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Paterson’s Memories of a Good Friend

Many of the drivers competing in this weekend’s MLT Barry Robinson Memorial Wyndham Rally on Saturday 7 October were either inspired by or admired the man that the rally honours – the late Barry Robinson.

One who knew him really well is Wade Paterson who will be stewarding the event but spent many rallies co-driving for Barry. Wade is stewarding with Wayne Scott, another with a strong connection to Barry.

“Barry was a total enigma,” says Wade. “He spoke so slowly but drove so fast, it was bewildering. After co-driving with Inky Tulloch for several seasons I couldn’t believe how bad the Chevette was. Barry wasn’t busy in the car, he was slow and measured in his actions, just like he spoke, I think he just had the ability to read a road. He didn’t crash often, the Chevette would let him down from time to time but it was normally mechanical, and in the Canterbury Rally one year he hit a bank. In the Pulsar at Gore we rolled on a slow corner, ‘there goes another bloody mirror’ said Barry. When he had the Nissan Pulsar, he had a box of mirrors and he used the whole lot.”

“The old adage in motorsport is that if you look spectacular you are actually going slow but Barry was blindingly quick yet still spectacular. I did a couple of rallies with Barry in the old Vauxhall Viva and then did nothing till 1985. I remember a duel with Wayne Muckle at Otago in 1991. Barry hated 4-wheel-drives.” “There is no way that bloody thing is going to beat me,” he said. “We lined up for the final stage and Barry was telling me he had won the rally many times but I want to win one for you, and he did.”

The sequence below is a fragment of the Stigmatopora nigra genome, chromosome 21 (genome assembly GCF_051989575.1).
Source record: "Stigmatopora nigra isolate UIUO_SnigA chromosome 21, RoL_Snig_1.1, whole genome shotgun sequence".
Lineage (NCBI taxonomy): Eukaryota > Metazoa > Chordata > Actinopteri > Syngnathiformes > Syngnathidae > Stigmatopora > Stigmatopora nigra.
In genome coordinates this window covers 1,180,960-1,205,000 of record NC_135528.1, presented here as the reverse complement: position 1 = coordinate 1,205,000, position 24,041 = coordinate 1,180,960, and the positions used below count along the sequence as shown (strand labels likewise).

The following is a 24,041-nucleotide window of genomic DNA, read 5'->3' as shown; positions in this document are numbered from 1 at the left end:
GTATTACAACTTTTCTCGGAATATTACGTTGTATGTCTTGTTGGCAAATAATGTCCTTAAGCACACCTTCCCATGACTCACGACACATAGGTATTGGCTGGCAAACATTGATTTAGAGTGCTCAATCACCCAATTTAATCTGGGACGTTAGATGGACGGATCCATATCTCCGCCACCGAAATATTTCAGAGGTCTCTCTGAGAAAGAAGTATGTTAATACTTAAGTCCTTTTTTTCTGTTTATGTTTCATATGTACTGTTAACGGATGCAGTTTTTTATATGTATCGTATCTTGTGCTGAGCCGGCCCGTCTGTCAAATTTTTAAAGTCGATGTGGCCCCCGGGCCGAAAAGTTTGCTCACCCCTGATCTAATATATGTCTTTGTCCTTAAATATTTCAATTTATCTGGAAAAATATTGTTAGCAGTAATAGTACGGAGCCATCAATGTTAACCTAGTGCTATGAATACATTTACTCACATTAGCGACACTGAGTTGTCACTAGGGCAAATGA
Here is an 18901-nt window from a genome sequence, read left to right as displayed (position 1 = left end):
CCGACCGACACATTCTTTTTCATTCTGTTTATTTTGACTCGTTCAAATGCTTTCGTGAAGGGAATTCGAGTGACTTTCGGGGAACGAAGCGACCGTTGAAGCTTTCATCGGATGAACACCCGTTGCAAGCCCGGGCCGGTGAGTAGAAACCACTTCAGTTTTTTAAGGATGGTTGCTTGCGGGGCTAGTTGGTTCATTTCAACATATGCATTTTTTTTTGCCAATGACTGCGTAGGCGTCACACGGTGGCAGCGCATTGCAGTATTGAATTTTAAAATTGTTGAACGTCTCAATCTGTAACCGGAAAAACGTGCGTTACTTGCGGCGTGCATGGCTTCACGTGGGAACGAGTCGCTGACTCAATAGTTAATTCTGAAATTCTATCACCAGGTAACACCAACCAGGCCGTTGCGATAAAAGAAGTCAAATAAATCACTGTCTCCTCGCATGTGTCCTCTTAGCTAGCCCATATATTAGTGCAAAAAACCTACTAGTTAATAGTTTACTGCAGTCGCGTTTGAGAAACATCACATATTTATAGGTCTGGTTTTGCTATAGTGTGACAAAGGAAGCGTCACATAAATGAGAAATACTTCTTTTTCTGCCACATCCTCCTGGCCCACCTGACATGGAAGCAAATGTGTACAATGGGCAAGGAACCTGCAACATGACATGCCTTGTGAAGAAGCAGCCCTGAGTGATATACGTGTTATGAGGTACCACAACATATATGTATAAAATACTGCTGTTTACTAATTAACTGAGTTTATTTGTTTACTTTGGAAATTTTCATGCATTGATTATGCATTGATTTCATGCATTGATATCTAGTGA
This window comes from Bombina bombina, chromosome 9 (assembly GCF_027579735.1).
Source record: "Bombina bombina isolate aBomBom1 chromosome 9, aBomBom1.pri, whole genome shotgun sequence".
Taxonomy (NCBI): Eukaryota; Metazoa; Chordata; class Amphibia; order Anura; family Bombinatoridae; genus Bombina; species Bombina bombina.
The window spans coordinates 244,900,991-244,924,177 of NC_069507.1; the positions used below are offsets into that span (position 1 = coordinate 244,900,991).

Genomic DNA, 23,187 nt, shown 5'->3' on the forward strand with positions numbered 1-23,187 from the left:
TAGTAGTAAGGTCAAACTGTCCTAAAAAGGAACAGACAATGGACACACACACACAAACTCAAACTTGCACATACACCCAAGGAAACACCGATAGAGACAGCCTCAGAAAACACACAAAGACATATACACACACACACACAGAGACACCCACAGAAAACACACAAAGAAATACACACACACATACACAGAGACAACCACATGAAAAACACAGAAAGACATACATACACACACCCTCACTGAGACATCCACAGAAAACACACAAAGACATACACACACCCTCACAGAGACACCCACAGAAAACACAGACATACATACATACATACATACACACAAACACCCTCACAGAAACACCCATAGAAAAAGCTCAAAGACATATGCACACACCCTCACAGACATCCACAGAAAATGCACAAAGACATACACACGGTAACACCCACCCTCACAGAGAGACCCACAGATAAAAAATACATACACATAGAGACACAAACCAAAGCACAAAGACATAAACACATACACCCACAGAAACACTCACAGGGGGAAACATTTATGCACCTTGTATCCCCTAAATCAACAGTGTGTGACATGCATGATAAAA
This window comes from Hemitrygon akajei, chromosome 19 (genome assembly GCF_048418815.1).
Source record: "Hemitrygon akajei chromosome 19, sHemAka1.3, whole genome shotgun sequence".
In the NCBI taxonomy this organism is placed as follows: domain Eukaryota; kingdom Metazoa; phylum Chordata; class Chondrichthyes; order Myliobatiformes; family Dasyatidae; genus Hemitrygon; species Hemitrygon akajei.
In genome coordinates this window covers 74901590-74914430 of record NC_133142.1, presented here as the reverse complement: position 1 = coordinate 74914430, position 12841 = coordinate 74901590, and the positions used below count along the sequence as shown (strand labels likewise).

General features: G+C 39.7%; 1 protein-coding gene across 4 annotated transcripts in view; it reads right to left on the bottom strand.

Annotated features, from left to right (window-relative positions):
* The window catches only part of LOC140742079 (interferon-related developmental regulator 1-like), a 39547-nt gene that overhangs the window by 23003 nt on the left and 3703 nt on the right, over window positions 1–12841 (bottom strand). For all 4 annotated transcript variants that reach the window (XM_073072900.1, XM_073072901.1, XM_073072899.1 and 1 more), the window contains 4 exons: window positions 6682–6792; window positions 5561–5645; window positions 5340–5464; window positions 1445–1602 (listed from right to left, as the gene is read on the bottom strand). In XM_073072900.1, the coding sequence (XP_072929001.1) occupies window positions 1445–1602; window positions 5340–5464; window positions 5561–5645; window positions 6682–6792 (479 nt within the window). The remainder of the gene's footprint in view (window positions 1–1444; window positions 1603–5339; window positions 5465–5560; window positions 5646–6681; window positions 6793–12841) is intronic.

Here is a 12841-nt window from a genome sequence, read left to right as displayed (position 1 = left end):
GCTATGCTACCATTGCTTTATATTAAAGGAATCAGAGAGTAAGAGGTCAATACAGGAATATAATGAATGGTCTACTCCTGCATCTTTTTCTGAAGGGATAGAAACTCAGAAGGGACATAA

“Both Ian Begg and Geoff Lange, another of Barry’s co-drivers said Barry was a great assessor of risk. He had the ability to know how to go quick without risk. As a result, most of his DNF’s were mechanical. That is how he lost the 1983 National Championship. It was an engine failure.”

“When he had the Viva GT his brother Darryl had one as well – Darryl’s was silver, Barry’s white.”

“I remember when Barry made his debut with the Pulsar at Wyndham. It was a nightmare. We did Slopedown and Barry said they have changed the bloody road. I said no they haven’t. He replied the corners are arriving so much quicker and he had to change his whole approach. It took a wee bit of time for him to adapt to its 4-wheel-drive quirks. To be fair he had done 25 years in rear-wheel-drives. It was always fun with Barry. If we had a DNF (did not finish) we would still go to the pub for a beer.”

“He had an amazing way of communicating, very deliberate. If you were on the phone, you often wondered if you had been disconnected such was the length of a pause – it was like an elephant pregnancy.”

“He was a very, very, good friend.” Wade recalls when his wife Heather passed. “I heard a rumble coming down the road and there was an EVO 10 with Barry and wife Jane. Barry had got up that morning and said to Jane, I need to talk to Wade and he had one digit left to push on the phone when he hung up and said I’ve got to go and see him and he did 200km from Earnscleugh to Wendonside to do just that.”